GARDENS DECOR : DECOR
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Gardens: An Essay on the Human Condition
Humans have long turned to gardens—both real and imaginary—for sanctuary from the frenzy and tumult that surrounds them. Those gardens may be as far away from everyday reality as Gilgamesh’s garden of the gods or as near as our own backyard, but in their very conception and the marks they bear of human care and cultivation, gardens stand as restorative, nourishing, necessary havens.
With Gardens, Robert Pogue Harrison graces readers with a thoughtful, wide-ranging examination of the many ways gardens evoke the human condition. Moving from from the gardens of ancient philosophers to the gardens of homeless people in contemporary New York, he shows how, again and again, the garden has served as a check against the destruction and losses of history. The ancients, explains Harrison, viewed gardens as both a model and a location for the laborious self-cultivation and self-improvement that are essential to serenity and enlightenment, an association that has continued throughout the ages. The Bible and Qur’an; Plato’s Academy and Epicurus’s Garden School; Zen rock and Islamic carpet gardens; Boccaccio, Rihaku, Capek, Cao Xueqin, Italo Calvino, Ariosto, Michel Tournier, and Hannah Arendt—all come into play as this work explores the ways in which the concept and reality of the garden has informed human thinking about mortality, order, and power.
Alive with the echoes and arguments of Western thought, Gardens is a fitting continuation of the intellectual journeys of Harrison’s earlier classics, Forests and The Dominion of the Dead. Voltaire famously urged us to cultivate our gardens; with this compelling volume, Robert Pogue Harrison reminds us of the nature of that responsibility—and its enduring importance to humanity.
"I find myself completely besotted by a new book titled Gardens: An Essay on the Human Condition, by Robert Pogue Harrison. The author . . . is one of the very best cultural critics at work today. He is a man of deep learning, immense generosity of spirit, passionate curiosity and manifold rhetorical gifts."—Julia Keller, Chicago Tribune
"This book is about gardens as a metaphor for the human condition. . . . Harrison draws freely and with brilliance from 5,000 years of Western literature and criticism, including works on philosophy and garden history. . . . He is a careful as well as an inspiring scholar."—Tom Turner, Times Higher Education
"When I was a student, my Cambridge supervisor said, in the Olympian tone characteristic of his kind, that the only living literary critics for whom he would sell his shirt were William Empson and G. Wilson Knight. Having spent the subsequent 30 years in the febrile world of academic Lit. Crit. . . . I’m not sure that I’d sell my shirt for any living critic. But if there had to be one, it would unquestionably be Robert Pogue Harrison, whose study Forests: The Shadow of Civilization, published in 1992, has the true quality of literature, not of criticism—it stays with you, like an amiable ghost, long after you read it.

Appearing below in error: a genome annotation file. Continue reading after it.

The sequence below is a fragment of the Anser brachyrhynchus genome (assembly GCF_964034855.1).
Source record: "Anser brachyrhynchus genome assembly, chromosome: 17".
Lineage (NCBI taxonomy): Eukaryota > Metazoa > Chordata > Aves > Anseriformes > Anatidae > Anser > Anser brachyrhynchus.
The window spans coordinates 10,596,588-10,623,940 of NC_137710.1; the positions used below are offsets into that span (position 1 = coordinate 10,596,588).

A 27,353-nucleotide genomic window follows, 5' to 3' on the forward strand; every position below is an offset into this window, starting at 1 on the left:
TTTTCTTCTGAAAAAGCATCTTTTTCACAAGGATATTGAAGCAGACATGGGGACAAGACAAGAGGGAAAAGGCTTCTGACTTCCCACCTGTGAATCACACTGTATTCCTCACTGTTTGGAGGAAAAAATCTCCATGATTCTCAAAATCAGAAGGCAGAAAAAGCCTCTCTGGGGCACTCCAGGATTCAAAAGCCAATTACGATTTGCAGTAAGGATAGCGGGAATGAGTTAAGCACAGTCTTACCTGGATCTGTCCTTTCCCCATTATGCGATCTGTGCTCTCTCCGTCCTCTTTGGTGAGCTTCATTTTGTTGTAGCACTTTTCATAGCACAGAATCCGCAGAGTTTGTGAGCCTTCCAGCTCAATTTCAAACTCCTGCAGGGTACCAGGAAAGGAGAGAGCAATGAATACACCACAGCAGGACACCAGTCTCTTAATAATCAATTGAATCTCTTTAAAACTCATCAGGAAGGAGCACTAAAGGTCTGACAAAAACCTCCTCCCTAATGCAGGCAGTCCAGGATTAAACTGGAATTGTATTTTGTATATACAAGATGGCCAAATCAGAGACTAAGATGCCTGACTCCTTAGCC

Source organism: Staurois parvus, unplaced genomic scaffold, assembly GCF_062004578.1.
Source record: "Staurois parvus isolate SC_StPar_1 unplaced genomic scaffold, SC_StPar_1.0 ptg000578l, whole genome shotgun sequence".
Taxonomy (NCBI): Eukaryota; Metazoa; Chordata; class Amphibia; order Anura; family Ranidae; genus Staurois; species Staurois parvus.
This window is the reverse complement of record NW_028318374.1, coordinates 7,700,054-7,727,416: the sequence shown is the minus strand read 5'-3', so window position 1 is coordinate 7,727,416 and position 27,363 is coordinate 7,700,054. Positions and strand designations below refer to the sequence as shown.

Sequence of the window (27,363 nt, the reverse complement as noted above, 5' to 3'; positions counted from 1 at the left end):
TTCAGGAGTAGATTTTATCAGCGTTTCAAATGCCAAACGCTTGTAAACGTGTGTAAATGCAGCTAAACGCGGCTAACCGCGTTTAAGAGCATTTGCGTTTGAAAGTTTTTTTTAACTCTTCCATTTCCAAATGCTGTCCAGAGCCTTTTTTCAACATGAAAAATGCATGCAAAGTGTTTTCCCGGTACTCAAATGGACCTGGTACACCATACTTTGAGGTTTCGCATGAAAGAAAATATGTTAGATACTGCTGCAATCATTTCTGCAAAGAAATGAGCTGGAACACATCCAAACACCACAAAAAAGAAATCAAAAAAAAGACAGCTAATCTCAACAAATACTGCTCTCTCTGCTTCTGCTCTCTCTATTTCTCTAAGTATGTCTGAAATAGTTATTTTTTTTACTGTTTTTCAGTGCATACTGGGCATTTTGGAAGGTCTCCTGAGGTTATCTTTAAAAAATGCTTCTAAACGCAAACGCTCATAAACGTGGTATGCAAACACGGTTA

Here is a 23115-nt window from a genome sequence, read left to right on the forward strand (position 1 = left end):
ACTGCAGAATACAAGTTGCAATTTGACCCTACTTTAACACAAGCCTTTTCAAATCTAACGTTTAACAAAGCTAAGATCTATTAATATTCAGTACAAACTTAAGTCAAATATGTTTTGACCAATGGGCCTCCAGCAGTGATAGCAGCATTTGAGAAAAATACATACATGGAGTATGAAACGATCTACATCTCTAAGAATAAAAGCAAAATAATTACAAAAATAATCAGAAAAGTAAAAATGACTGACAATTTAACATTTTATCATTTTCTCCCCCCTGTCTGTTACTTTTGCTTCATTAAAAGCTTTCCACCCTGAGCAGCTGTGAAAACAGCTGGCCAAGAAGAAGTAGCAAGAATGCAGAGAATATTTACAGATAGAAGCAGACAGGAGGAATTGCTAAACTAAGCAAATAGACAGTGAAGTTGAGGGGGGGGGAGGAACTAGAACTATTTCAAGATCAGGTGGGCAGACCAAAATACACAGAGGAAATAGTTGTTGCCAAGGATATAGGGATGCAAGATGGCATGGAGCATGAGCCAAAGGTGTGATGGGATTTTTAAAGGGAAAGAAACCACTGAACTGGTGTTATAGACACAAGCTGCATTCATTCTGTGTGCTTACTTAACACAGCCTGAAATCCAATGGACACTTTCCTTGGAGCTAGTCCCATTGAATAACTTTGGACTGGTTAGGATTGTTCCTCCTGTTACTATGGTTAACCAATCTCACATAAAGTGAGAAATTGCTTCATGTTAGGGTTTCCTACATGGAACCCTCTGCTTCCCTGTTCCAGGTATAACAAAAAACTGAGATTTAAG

“Though more modest in scope, this new book is similarly destined to become a classic. It has two principal heroes: the ancient philosopher Epicurus . . . and the wonderfully witty Czech writer Karel Capek, apropos of whom it is remarked that, whereas most people believe gardening to be a subset of life, ‘gardeners, including Capek, understand that life is a subset of gardening.’”—Jonathan Bate, The Spectator
Decor Rosangela Penido
Not my garden...pity.
Garden lovers and discriminating travelers will relish this armchair tour of the most beautiful and interesting gardens around the world. Succinct descriptions with stunning color photos showcase the creations of the world's outstanding landscape gardeners, architects, and garden designers. From Spain's famous gardens of the Moorish Alhambra at Granada to San Diego's Healing Garden, created for patients at the San Diego Children's Hospital, this lavishly illustrated guide will delight both lovers of natural beauty and hands-on gardeners. Among the many gardens pictured and described in this beautiful volume are--
In the United States and Canada: Brooklyn Botanical Gardens, Boscobel in New York's Hudson Valley, Williamsburg Gardens in Virginia, Magnolia Plantation and its Gardens near Charleston, South Carolina, Frank Lloyd Wright's Taliesin in Wisconsin, the Toronto Botanical Garden, Pacific Undersea Gardens in Victoria, British Columbia, and many more. . .
In England: The Japanese Garden in London's Holland Park, the Royal Botanic Gardens in Kew, Shakespeare's Garden in Stratford, London's Victoria and Albert Museum Gardens, and many more. . .
In France: The Gardens of Versailles outside Paris, the Garden of Claude Monet at Giverney, Chateau de Vauville in Cherbourg, and many more. . .
The rest of the world: Boboli Gardens in Florence, Italy, Potsdam Gardens near Berlin, Germany, the Taj Mahal in Agra, India, the Golden Pavilion in Kyoto, Japan, and hundreds more.
In addition to photos and a textual description, each entry cites special features such as fountains and architecture, the garden's size in acres, and the names of the garden's designers. The garden descriptions are organized geographically by country. More than 800 breathtaking color photos and illustrations.
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